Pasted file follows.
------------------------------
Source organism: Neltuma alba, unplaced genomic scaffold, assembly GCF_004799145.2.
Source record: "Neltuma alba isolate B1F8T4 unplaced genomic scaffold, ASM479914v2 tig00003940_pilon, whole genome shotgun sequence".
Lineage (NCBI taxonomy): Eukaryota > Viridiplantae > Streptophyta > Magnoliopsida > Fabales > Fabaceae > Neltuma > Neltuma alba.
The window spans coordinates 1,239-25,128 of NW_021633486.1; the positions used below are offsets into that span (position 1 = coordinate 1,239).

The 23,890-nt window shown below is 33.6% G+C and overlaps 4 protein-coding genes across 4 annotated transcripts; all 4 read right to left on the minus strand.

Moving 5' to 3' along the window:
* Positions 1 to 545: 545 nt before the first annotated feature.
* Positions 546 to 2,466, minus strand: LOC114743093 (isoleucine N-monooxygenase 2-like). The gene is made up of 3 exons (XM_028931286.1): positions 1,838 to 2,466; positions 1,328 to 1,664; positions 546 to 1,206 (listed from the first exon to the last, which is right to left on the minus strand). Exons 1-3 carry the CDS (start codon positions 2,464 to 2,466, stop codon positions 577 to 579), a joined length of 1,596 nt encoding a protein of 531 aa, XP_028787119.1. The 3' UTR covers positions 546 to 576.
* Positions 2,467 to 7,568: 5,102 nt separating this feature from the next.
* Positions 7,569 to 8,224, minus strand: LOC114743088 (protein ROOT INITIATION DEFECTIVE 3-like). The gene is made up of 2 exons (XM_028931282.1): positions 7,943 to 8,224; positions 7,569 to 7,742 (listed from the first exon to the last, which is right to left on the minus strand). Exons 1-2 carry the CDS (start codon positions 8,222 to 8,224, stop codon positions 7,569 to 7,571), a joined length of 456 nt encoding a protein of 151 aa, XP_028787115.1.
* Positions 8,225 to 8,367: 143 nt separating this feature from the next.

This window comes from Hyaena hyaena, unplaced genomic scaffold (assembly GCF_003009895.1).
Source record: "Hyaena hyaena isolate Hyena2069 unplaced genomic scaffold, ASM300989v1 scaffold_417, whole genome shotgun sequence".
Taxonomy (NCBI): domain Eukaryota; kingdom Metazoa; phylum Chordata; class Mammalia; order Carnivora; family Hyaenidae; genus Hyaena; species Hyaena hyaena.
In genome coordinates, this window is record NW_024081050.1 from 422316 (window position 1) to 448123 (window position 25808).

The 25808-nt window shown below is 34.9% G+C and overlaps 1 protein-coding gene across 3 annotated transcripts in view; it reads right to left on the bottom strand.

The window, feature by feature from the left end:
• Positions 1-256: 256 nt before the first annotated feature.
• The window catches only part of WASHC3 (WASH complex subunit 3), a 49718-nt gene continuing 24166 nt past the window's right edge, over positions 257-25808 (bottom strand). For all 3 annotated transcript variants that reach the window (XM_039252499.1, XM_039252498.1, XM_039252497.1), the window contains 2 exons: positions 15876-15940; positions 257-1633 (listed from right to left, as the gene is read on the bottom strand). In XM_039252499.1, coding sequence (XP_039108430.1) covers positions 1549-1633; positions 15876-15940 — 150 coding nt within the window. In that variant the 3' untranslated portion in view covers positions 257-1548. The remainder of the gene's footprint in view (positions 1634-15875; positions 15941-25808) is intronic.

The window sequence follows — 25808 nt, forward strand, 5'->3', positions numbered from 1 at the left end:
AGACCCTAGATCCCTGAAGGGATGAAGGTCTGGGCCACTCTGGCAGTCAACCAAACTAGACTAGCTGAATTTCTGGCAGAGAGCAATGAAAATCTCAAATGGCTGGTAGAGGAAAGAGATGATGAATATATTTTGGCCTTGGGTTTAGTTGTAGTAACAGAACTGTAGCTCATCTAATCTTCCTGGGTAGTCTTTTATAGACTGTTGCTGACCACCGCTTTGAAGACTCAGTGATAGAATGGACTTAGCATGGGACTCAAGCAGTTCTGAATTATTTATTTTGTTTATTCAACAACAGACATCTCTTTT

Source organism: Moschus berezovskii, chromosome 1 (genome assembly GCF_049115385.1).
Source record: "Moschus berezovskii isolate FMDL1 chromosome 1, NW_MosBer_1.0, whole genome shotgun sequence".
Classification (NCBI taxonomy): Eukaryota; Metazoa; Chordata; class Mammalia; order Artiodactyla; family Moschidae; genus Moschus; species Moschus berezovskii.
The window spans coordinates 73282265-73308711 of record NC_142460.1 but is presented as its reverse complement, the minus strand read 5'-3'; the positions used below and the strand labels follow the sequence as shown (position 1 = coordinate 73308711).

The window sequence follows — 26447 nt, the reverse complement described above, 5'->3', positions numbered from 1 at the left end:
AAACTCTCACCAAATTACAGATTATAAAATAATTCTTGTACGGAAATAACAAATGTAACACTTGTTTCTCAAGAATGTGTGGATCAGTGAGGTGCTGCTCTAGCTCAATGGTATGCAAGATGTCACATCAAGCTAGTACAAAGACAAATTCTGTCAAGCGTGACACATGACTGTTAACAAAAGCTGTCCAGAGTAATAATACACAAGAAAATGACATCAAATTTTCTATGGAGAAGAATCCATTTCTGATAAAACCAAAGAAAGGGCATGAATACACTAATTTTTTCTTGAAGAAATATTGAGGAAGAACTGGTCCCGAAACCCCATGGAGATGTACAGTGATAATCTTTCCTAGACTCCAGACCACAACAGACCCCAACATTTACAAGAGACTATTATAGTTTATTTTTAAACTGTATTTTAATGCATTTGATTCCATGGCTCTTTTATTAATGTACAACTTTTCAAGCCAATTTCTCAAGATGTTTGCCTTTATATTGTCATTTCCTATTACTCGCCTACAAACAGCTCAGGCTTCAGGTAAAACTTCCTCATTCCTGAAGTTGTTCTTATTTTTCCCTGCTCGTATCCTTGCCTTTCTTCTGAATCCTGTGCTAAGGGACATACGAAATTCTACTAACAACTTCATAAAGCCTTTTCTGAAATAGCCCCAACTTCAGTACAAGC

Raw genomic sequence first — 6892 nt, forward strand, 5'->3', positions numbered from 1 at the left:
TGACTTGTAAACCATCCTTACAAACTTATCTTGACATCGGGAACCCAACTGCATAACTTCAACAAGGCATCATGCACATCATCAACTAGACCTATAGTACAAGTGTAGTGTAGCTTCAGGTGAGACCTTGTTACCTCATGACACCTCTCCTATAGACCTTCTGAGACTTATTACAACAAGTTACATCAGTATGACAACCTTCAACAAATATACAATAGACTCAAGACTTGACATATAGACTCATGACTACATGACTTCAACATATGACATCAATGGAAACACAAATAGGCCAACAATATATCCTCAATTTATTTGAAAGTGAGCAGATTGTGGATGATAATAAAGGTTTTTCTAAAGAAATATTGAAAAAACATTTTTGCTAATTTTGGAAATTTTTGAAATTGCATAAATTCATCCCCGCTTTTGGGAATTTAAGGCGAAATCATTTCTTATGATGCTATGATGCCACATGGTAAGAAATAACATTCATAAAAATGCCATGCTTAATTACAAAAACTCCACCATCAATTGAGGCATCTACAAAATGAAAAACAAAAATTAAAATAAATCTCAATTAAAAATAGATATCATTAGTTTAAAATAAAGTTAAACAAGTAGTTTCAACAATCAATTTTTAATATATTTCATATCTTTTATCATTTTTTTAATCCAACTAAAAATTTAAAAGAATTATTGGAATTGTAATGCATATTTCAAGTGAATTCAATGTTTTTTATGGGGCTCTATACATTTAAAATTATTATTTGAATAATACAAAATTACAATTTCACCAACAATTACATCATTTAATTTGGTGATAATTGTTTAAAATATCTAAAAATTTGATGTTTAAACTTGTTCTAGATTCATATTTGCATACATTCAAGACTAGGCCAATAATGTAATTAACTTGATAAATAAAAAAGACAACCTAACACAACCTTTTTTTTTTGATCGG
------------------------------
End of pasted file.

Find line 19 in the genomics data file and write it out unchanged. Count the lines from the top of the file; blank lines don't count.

• The window catches only part of WASHC3 (WASH complex subunit 3), a 49718-nt gene continuing 24166 nt past the window's right edge, over positions 257-25808 (bottom strand). For all 3 annotated transcript variants that reach the window (XM_039252499.1, XM_039252498.1, XM_039252497.1), the window contains 2 exons: positions 15876-15940; positions 257-1633 (listed from right to left, as the gene is read on the bottom strand). In XM_039252499.1, coding sequence (XP_039108430.1) covers positions 1549-1633; positions 15876-15940 — 150 coding nt within the window. In that variant the 3' untranslated portion in view covers positions 257-1548. The remainder of the gene's footprint in view (positions 1634-15875; positions 15941-25808) is intronic.